By Karen Starns
Starns is a seasoned global brand and marketing leader who is poised to begin her next chapter. She has held senior positions at Pearson, Amazon and Microsoft and is a friend of Simple Intentions.
The first time I read Essentialism: The Disciplined Pursuit of Less by Greg McKeown was the Spring of 2014. At the time, I wasn’t ready for how it would eventually transform my outlook on priorities and contributions. The premise of being disciplined about where to invest energies and where to step away resonated, but I’d allowed my time to be swallowed up by other people’s needs and agendas for years. As a leader, family member and friend driven by accomplishment, I felt the need to do it all. This modus operandi had become so ingrained and rewarded, the reason for change wasn’t obvious enough.
Several months later, I took on a new global job that required 50% travel – a good portion of it spent in London. This professional change spurred a complete reset of how I spent my time. The juggling that had been challenging became infeasible and I realized that if my in-person relationships with my husband and kids had to get packed into weekends and every other week, I was going to need a system to support me. Having less time at home was catalytic in helping me take that first critical step toward committing to the things that were most important to me and becoming aware that embracing other people’s expectations and drowning in to-do lists was taking me off track.
With the premises of Essentialism as underpinning, developing a system that works for me has been a 2 ½ year process of discovery and fine-tuning. While having very little time flexibility, I’ve found more balance and internal peace than ever before by investing in the fewest number of important things. As I prepare for another career transition, I’m delighted to celebrate how full my life is. These are the steps I took:
I first clarified my “non-negotiables.” This included creating a clear distinction between those things in life that were most important to me and separating those from everything else. My list was intentionally short: family and work. Deep relationships with my husband and kids, coupled with rewarding work that I love is where I make the highest contribution. Energy and time devoted to my non-negotiables come first.
I then examined “everything else.” This is a huge bucket and it probably goes without saying that all things in this category are not created equal. I’ve further segmented this into “to-dos,” “opportunities,” and “personal priorities.”
There are a lot of “to-dos” in life and if we’re not careful, the tasks and errands on our lists can run us ragged and leave little time for anything else. I’m a list maker and have spent years measuring progress via scraps of paper and piles of note cards. Today, I embrace the realization that while there are must-do tasks, crossing things off a list every day does not move me toward my highest contribution.
There are also “opportunities,” invitations, and possibilities. These are optional. They are not obligations and it important to remind yourself that you have a choice. Not wanting to disappoint someone else is not a good reason to say yes. If they are aligned with your priorities, make them priorities. If they are not, let them go – even if they are good opportunities. While I devote just a couple of sentences toward this topic, it is huge. Greg McKeown has a lot of provocative and useful commentary on this if you struggle with this like I do.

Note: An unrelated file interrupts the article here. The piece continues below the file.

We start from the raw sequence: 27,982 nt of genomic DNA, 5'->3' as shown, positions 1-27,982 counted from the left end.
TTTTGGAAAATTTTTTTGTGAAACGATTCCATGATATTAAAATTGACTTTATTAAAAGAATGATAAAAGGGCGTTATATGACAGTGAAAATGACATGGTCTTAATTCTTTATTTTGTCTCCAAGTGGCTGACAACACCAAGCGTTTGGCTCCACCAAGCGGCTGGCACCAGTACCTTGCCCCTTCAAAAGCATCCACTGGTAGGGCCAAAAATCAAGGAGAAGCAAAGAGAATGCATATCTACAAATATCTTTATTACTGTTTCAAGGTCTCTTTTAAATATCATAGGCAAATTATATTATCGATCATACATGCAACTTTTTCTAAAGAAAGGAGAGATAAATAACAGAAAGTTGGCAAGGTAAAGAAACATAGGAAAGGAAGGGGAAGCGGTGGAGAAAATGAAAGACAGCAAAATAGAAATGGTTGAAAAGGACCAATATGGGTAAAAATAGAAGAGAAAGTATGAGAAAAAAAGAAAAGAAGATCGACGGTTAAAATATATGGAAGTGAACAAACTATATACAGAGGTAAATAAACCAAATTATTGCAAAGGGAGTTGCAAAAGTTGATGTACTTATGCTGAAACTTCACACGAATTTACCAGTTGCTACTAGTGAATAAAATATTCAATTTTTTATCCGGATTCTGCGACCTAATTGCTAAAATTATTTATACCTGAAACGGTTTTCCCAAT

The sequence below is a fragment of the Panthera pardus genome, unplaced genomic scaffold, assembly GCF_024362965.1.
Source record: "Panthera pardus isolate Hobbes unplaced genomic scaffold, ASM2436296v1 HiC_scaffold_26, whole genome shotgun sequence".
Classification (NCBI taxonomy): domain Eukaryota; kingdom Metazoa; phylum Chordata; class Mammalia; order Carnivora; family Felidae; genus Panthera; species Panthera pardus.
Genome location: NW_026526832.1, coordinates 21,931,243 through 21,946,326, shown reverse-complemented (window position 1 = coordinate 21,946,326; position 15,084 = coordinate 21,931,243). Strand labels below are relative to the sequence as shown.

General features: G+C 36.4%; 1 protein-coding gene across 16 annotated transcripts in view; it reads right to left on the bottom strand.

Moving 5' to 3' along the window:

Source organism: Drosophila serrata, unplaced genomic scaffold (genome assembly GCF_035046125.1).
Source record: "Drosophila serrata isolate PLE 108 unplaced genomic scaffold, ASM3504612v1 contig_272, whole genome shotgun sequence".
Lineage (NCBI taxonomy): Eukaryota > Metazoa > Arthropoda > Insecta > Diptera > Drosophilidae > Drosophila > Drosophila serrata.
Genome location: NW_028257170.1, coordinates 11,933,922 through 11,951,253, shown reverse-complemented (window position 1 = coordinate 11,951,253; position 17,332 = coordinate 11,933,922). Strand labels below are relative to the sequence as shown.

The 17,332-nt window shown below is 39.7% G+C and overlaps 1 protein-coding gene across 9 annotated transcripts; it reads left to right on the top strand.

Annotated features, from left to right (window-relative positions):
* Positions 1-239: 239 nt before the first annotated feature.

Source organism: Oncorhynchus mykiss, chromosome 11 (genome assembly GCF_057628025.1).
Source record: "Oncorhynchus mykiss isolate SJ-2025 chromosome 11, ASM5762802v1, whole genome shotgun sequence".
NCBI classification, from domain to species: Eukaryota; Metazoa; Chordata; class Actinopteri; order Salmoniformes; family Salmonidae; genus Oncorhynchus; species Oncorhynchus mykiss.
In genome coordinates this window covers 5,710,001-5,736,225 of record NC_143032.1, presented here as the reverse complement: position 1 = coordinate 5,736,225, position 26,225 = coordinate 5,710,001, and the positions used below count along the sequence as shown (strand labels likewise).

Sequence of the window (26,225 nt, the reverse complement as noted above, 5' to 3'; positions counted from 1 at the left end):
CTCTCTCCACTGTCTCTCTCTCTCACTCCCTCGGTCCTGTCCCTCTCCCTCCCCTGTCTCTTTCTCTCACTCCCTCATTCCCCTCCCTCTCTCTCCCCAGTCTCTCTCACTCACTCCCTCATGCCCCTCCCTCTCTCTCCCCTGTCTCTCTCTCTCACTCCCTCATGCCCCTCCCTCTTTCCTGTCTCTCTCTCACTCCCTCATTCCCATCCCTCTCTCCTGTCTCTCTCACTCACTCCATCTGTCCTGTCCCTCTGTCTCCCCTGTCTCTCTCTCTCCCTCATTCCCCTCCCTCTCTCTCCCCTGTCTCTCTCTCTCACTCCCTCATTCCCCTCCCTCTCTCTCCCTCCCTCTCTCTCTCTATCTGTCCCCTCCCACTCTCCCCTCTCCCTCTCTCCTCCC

The third category I created to sort through everything else has provided the most upside for me: “personal priorities.” The label itself has been incredibly empowering and the things I’ve put here have enriched my life. This category and what I’ve done with it has been the difference maker.
Personal priorities are a mix of the aspirational “someday” things that rarely get attention and some really important things that are easy to let slip. Here’s my current list:
- Side Project (I have some business ideas to cultivate)
- Write (like this article, I want to write/publish more frequently)
- Read (for pleasure, for knowledge, and to escape)
- Board/Advisory Work (I’m on a non-profit board and mentor a woman leader who runs a social enterprise and a non-profit)
- Learn Spanish (my mentee’s organization is based in Mexico and I’m using Duolingo every day to learn Spanish)
- Marathon Training (I’m in the midst of a 20-week program training for the NY Marathon, this is a big mental and time commitment)
- Career Planning (meetings, correspondence, and network engagement)
- Time with Friends (an important thing that I’ve let slip)
While eight personal priorities may seem like a lot, I am actively working on all of these. I’m using a reminder app that allows me to establish a prompt and track momentum for each priority. For example, I want to do 15 minutes of Duolingo every day and write 3 times a month.
There are other things that I’m not doing because I have my two non-negotiables and I’ve also declared my eight personal priorities. This is not just ok. It is great! Having this level of clarity has been tremendously freeing. As Greg McKeown says in Essentialism, “Essentialists see trade-offs as an inherent part of life, not as an inherently negative part of life. Instead of asking, “What do I have to give up?” they ask, “What do I want to go big on?”
Being unapologetic about establishing non-negotiables and personal priorities has been a game changer. Now more than ever, I am confident in my ability handle curveballs that come my way and embrace new opportunities in life that are aligned with what’s most essential to me.